'Mind-bogglingly mountainous numbers'
How will stats nerds like you cope when Sachin retires?
It will be difficult. For 24 years, Sachin has churned out statistics like Indian politics churns out corruption scandals - unceasingly, and with often mind-bogglingly mountainous numbers. But the joy of statistics is that all players generate them. If you had a team of Chris Martins batting against a bowling attack of Alastair Cooks, it would still create stats. Not necessarily stats that anyone would be interested in, but stats nonetheless.
What is your favourite Sachin stat?
In my recent search for Sachin stats to adorn these very pages, a few stood out. In terms of his extraordinary cricketing longevity, my favourite stat was that there is a 45-year age gap between the oldest and youngest international cricketers against whom he has played (from John Traicos, born in 1947; to Kraigg Brathwaite, born in 1992). In terms of his peak batting performances, a stand-out stat was his 52 international hundreds from 1996 to 2002, almost twice as many as the next most prolific centurion in the same period.
There are also some quirkier stats - such as the fact that he has taken more five-wicket hauls in one-day internationals than, amongst others: Shane Warne, Dale Steyn, Kapil Dev, Courtney Walsh, Imran Khan, Zaheer Khan, and Michael Holding (one each); Ian Botham, Malcolm Marshall, former professional Pope John Paul II, canine film-star Lassie, fodder scamster Laloo Prasad Yadav, 19th-century nursing celeb Florence Nightingale, and alleged Indian fast bowler Ishant Sharma (zero each).
Which is the one Sachin record that will never be broken?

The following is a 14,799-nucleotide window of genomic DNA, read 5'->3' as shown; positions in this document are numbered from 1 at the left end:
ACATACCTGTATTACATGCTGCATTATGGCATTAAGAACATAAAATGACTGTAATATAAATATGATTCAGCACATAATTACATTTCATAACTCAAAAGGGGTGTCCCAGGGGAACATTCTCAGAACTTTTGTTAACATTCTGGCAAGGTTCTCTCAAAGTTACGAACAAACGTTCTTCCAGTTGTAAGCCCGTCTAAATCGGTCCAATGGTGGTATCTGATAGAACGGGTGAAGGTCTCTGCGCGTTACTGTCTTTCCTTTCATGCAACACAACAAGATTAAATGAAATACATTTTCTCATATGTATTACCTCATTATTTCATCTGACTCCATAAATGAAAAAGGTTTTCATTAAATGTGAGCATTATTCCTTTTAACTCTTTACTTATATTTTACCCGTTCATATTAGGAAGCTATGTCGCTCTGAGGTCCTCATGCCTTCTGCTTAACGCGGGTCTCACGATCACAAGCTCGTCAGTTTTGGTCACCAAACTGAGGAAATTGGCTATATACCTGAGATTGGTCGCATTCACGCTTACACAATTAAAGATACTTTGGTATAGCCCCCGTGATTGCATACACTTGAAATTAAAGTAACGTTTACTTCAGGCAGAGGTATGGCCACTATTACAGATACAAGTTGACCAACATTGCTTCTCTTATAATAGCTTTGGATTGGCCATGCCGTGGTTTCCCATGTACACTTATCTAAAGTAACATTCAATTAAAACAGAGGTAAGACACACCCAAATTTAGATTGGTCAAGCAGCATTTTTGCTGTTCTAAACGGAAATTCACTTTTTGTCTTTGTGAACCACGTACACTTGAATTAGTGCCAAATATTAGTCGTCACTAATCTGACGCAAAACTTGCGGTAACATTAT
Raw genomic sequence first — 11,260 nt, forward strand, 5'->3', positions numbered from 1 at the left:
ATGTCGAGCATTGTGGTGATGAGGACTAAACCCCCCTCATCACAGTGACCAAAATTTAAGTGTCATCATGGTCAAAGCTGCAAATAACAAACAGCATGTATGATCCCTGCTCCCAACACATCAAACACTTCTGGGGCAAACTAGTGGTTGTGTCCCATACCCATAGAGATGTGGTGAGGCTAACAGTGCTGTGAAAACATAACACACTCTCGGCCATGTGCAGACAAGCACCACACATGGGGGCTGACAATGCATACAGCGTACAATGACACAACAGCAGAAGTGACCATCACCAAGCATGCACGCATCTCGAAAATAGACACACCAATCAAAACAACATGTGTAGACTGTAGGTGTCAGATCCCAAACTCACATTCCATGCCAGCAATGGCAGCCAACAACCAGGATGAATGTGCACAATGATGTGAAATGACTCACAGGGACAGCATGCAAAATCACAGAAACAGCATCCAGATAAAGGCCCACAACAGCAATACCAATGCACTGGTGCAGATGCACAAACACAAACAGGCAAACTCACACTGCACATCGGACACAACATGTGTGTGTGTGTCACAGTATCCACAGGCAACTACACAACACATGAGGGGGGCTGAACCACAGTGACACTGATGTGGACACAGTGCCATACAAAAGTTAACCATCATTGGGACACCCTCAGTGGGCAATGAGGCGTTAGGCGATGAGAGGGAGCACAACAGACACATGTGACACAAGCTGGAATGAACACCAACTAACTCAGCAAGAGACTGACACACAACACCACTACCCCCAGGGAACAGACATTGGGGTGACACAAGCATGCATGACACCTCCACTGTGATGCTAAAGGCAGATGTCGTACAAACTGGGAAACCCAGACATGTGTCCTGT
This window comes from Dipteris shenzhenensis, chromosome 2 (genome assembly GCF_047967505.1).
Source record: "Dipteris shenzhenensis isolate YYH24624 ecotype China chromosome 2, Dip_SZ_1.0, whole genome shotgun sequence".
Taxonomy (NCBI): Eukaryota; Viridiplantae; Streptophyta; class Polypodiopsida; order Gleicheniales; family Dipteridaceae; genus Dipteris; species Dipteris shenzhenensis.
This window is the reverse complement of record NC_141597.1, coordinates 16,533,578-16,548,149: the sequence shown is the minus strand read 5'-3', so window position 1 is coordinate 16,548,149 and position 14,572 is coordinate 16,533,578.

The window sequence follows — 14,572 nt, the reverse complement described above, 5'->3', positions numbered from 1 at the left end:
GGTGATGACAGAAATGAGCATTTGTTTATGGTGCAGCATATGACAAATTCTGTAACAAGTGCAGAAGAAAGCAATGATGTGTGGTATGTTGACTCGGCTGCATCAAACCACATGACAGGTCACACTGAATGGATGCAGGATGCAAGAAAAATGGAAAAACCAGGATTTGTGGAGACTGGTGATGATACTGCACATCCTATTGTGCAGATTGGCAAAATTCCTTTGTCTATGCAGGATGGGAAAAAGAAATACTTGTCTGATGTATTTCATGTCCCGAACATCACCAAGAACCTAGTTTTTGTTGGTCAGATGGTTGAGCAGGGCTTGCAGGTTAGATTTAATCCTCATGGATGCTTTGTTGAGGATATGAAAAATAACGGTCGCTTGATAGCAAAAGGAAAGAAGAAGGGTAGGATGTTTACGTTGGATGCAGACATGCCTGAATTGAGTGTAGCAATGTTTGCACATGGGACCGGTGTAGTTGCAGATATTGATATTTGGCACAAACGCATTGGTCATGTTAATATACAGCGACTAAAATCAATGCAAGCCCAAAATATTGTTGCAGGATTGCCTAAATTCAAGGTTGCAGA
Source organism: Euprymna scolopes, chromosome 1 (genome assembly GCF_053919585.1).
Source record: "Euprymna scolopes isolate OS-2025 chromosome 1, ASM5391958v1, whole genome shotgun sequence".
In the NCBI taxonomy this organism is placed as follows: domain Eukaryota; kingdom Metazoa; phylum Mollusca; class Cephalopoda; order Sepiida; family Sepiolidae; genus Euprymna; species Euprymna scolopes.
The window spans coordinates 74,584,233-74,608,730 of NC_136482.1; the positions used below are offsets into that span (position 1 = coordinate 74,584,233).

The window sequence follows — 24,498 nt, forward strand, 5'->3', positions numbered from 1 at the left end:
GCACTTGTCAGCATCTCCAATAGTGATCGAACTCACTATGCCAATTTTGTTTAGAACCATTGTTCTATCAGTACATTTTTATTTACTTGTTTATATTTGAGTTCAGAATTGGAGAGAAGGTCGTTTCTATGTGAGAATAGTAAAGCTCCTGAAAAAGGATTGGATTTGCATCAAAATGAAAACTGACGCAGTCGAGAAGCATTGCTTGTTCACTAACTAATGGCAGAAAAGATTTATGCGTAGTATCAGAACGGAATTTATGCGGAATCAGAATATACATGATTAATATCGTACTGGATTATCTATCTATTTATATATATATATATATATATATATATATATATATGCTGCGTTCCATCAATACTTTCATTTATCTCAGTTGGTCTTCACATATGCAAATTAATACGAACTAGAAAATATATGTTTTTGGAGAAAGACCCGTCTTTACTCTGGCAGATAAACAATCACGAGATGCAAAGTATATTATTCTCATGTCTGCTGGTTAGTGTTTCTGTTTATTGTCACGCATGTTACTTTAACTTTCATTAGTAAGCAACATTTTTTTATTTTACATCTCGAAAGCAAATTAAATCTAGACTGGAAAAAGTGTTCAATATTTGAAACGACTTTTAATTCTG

No one will ever score 100 international hundreds again. I doubt anyone will even come close. It was possible through a combination of (a) extraordinary talent; (b) unusual levels of endurance; (c) historical timing. Current and future players may have one, or occasionally both, of (a) and (b). But with T20 gobbling up increasing swathes of the calendar and altering players' priorities, it almost inconceivable that they will play the volume of international cricket required to match Sachin's hundred haul. The record would be even more impregnable if he had not been out 27 times in the 90s.
How does Don Bradman compare with Sachin as stats phenom?
They are different statistical beasts. Sachin has set records for international run-scoring volume that will probably never be surpassed. Bradman's batting productivity is incomparable. He played in an era of predominantly high-scoring pitches, but he still stood out from his contemporaries more than any other cricketer since WG Grace's even more pronounced superiority in the pre-Test era.
Over the course of his career, Sachin does not have an exceptional Test average - he is in a sizeable group of players averaging in the low- to mid-50s. However, at his turn-of-the-millennium zenith, Sachin was, by most statistical measurements, significantly ahead of his rivals and team-mates in Tests and ODIs (Bevan had a superior ODI average, but aided by a major proportion of not-outs, and with a significantly lower strike rate, and six centuries to Sachin's 32).
Twenty years from now, if someone were to ask you - "How good was Sachin?" - what would you say?
Very good. During his mid-to-late-20s peak, in an global cricketing era of strong bowling, he was one of the finest batsmen there has been. He perhaps played fewer great Test innings and series than some of his team-mates and contemporaries, but as an all-round batsman, technician and run-scorer over an exceptional career-span in both major formats, he was the best of his era.
Andy Zaltzman is a stand-up comedian, a regular on BBC Radio 4, and a writer. He was speaking to Siddhartha Vaidyanathan